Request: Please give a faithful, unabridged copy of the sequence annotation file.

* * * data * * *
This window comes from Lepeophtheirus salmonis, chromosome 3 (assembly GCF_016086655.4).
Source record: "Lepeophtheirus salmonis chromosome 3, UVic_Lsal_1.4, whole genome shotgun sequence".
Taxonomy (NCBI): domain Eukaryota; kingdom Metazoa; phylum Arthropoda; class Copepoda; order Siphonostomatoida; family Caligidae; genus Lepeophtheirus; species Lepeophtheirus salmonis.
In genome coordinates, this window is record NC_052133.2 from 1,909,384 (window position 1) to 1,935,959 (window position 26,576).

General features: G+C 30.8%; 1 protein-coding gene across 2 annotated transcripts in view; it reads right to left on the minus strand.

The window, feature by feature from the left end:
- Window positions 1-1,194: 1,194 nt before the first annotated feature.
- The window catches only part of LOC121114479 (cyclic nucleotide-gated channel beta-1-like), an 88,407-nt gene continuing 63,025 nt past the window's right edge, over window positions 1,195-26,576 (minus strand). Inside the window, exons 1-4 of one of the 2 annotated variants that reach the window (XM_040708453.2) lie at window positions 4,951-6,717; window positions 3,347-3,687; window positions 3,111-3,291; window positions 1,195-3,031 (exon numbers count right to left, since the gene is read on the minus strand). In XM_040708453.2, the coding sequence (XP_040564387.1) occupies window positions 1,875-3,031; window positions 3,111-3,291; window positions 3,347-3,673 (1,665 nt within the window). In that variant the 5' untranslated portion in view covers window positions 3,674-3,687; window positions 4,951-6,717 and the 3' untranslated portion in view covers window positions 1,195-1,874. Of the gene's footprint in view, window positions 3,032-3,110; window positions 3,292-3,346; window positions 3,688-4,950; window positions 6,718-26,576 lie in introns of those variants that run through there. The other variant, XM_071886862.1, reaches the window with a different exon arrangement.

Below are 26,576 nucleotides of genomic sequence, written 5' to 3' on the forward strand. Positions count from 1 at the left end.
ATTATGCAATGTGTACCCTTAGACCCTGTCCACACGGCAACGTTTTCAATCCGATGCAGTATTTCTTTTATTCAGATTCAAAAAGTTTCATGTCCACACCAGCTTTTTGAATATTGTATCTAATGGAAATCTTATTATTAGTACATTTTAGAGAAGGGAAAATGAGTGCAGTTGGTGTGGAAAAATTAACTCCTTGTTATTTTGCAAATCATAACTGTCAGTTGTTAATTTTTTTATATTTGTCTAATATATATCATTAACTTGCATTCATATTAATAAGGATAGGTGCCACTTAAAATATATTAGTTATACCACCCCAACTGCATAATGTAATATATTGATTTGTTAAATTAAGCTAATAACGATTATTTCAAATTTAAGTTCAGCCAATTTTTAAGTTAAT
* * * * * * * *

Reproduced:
This window comes from Lepeophtheirus salmonis, chromosome 3 (assembly GCF_016086655.4).
Source record: "Lepeophtheirus salmonis chromosome 3, UVic_Lsal_1.4, whole genome shotgun sequence".
Taxonomy (NCBI): domain Eukaryota; kingdom Metazoa; phylum Arthropoda; class Copepoda; order Siphonostomatoida; family Caligidae; genus Lepeophtheirus; species Lepeophtheirus salmonis.
In genome coordinates, this window is record NC_052133.2 from 1,909,384 (window position 1) to 1,935,959 (window position 26,576).

General features: G+C 30.8%; 1 protein-coding gene across 2 annotated transcripts in view; it reads right to left on the minus strand.

The window, feature by feature from the left end:
- Window positions 1-1,194: 1,194 nt before the first annotated feature.
- The window catches only part of LOC121114479 (cyclic nucleotide-gated channel beta-1-like), an 88,407-nt gene continuing 63,025 nt past the window's right edge, over window positions 1,195-26,576 (minus strand). Inside the window, exons 1-4 of one of the 2 annotated variants that reach the window (XM_040708453.2) lie at window positions 4,951-6,717; window positions 3,347-3,687; window positions 3,111-3,291; window positions 1,195-3,031 (exon numbers count right to left, since the gene is read on the minus strand). In XM_040708453.2, the coding sequence (XP_040564387.1) occupies window positions 1,875-3,031; window positions 3,111-3,291; window positions 3,347-3,673 (1,665 nt within the window). In that variant the 5' untranslated portion in view covers window positions 3,674-3,687; window positions 4,951-6,717 and the 3' untranslated portion in view covers window positions 1,195-1,874. Of the gene's footprint in view, window positions 3,032-3,110; window positions 3,292-3,346; window positions 3,688-4,950; window positions 6,718-26,576 lie in introns of those variants that run through there. The other variant, XM_071886862.1, reaches the window with a different exon arrangement.

Below are 26,576 nucleotides of genomic sequence, written 5' to 3' on the forward strand. Positions count from 1 at the left end.
ATTATGCAATGTGTACCCTTAGACCCTGTCCACACGGCAACGTTTTCAATCCGATGCAGTATTTCTTTTATTCAGATTCAAAAAGTTTCATGTCCACACCAGCTTTTTGAATATTGTATCTAATGGAAATCTTATTATTAGTACATTTTAGAGAAGGGAAAATGAGTGCAGTTGGTGTGGAAAAATTAACTCCTTGTTATTTTGCAAATCATAACTGTCAGTTGTTAATTTTTTTATATTTGTCTAATATATATCATTAACTTGCATTCATATTAATAAGGATAGGTGCCACTTAAAATATATTAGTTATACCACCCCAACTGCATAATGTAATATATTGATTTGTTAAATTAAGCTAATAACGATTATTTCAAATTTAAGTTCAGCCAATTTTTAAGTTAAT